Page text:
enterococcus


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en·ter·o·coc·cus

 (ĕn′tə-rō-kŏk′əs)
n. pl. en·ter·o·coc·ci (-kŏk′sī′, -kŏk′ī′)
A usually nonpathogenic streptococcus that inhabits the intestine.

en′ter·o·coc′cal adj.

enterococcus

(ˌɛntərəʊˈkɒkəs)
n, pl -cocci (-ˈkɒkaɪ; US -ˈkɒksaɪ)
(Physiology) any of several streptococcus species present in the intestine
Translations
entérocoque

en·ter·o·coc·cus

n. enterococo, clase de estreptococo que se aloja en el intestino humano.

enterococcus

n (pl -ci) enterococo; vancomycin-resistant — enterococo resistente a (la) vancomicina
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References in periodicals archive ?
[10] Besides, haemolytic streptococci, Enterococcus spp.
(9) Multiplex PCR using specific ddl E.faecalis and ddl E.faecium genes was performed to identify both Enterococcus faecalis and Enterococcus faecium respectively.
Isolation of bacteriocinogenic Enterococcus mundtii strain from Hemiodema spectabilis (sea cucumber)
The present study aimed to investigate the occurrence of aminoglycoside resistance and the prevalence of the resistance-modifying enzyme genes ant(3")-III, ant(6')-Ia, aac(6')-Ie-aph(2")-Ia, and aph(2')-Id in Enterococcus strains isolated from 2 hospitals in Kermanshah Province (Imam Khomeini and Imam Reza Kermanshah), west of Iran.
Some hospital bacteria growing 'tolerant' to sanitisersSome hospital superbugs are growing increasingly tolerant to alcohol-based disinfectants found in hand washes and sanitisers, allowing increasing infections to take hold, a study has warned.Researchers have noticed a rise in Enterococcus faecium, a bacteria that lives in the gut and can be spread via catheters, ventilators or central lines in hospitals.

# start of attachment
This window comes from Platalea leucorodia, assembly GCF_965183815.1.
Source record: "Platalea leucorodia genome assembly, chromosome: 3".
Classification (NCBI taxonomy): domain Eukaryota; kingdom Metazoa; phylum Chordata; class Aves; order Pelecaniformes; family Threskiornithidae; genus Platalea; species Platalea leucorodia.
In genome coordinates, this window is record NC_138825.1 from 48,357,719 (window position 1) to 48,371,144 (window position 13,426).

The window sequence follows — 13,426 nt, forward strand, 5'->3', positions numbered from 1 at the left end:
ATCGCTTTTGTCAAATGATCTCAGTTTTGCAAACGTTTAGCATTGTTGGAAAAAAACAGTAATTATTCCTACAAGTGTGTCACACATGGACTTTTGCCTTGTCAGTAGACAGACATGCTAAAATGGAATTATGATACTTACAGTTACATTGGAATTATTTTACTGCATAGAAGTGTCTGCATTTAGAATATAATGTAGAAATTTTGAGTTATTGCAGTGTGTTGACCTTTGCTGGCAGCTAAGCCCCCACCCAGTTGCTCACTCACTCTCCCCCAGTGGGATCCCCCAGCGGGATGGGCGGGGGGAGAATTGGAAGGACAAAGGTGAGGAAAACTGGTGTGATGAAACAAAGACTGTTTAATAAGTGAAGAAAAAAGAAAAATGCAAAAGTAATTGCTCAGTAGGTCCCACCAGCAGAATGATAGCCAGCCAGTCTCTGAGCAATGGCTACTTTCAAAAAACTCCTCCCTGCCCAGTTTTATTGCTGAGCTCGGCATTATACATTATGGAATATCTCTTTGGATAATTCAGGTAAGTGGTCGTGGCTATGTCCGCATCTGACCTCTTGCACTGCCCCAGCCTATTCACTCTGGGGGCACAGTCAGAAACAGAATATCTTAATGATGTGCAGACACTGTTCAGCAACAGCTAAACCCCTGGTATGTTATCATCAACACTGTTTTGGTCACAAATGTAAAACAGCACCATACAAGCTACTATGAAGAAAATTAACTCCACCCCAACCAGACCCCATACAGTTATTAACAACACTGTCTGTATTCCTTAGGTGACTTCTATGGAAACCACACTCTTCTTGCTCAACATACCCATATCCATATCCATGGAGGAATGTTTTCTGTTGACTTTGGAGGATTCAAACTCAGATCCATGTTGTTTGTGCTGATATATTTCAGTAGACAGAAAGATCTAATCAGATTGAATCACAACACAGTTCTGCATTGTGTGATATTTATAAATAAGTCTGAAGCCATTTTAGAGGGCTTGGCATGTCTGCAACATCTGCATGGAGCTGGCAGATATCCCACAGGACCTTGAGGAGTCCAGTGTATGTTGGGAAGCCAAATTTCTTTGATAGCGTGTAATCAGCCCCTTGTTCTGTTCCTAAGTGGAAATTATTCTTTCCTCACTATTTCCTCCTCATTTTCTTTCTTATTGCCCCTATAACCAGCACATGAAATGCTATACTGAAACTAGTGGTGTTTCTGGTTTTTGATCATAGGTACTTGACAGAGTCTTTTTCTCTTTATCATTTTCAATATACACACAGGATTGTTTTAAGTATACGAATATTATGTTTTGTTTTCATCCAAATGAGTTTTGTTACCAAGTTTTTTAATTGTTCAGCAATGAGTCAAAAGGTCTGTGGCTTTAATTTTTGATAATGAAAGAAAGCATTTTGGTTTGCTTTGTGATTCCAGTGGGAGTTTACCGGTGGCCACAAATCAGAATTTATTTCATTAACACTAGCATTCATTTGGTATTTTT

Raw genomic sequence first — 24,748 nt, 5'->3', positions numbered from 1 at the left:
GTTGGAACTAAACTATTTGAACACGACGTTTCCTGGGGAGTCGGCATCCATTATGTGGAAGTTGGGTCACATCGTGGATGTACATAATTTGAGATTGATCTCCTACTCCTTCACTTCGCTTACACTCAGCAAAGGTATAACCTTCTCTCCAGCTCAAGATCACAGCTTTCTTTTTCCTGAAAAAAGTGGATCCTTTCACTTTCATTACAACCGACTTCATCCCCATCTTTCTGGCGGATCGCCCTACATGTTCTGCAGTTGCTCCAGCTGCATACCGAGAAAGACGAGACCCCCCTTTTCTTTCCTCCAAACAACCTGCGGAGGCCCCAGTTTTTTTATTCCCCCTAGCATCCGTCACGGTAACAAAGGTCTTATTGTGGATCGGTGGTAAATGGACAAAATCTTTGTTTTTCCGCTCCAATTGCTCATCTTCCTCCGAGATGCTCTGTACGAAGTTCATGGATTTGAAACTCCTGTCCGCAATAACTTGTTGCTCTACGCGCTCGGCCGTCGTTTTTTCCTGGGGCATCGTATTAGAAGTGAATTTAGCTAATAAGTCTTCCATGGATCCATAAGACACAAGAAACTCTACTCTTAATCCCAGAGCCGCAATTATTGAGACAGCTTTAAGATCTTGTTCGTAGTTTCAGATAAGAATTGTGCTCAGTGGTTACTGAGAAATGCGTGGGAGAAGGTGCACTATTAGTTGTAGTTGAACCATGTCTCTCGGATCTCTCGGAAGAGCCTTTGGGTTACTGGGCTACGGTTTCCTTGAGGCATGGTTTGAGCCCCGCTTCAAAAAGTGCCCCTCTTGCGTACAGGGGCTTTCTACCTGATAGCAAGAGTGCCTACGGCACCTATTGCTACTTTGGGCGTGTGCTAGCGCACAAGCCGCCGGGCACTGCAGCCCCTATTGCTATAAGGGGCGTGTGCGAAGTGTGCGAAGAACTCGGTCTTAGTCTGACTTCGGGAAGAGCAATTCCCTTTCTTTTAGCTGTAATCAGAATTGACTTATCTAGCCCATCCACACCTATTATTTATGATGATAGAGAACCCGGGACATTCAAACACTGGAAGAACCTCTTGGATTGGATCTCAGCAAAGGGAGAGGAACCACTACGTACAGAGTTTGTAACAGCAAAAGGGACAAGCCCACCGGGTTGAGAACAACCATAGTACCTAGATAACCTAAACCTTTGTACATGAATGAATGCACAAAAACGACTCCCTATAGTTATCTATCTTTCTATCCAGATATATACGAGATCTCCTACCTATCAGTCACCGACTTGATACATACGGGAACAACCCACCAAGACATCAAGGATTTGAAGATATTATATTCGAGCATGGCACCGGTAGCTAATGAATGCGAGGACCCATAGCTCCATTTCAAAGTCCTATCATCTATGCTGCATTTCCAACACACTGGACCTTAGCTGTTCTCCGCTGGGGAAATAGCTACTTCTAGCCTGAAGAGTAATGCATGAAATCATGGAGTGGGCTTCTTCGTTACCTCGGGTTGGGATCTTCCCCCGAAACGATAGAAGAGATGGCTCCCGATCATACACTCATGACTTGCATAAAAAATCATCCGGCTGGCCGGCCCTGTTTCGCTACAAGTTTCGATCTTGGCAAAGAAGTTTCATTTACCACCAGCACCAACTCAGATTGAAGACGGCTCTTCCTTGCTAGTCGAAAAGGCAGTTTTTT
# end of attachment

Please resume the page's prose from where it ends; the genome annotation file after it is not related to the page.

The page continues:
Distribution of species and antimicrobial susceptibility in Enterococcus strains of clinical origin.
Various enterococcal species have been identified, but the major two which cause human diseases are enterococcus faecalis and enterococcus faecium.
Summary: TEHRAN (FNA)- A toxin much like the one that causes botulism has unexpectedly turned up in a completely different type of bacteria - Enterococcus. Where it came from is unclear, but the finding is concerning because enterococci have lately become a leading cause of multi-drug-resistant infections, especially in health care settings.
Previously, it is considered as bacteria of minimal clinical impact, particularly Enterococcus faecium and Enterococcus faecalis, and has now emerged as one of the major causes of human clinical infections [2].
The American Heart Association adult infective endocarditis guidelines currently recommend a combination of ampicillin plus ceftriaxone for HLAR Enterococcus infections, as evidence of synergy with this combination continues to grow [1].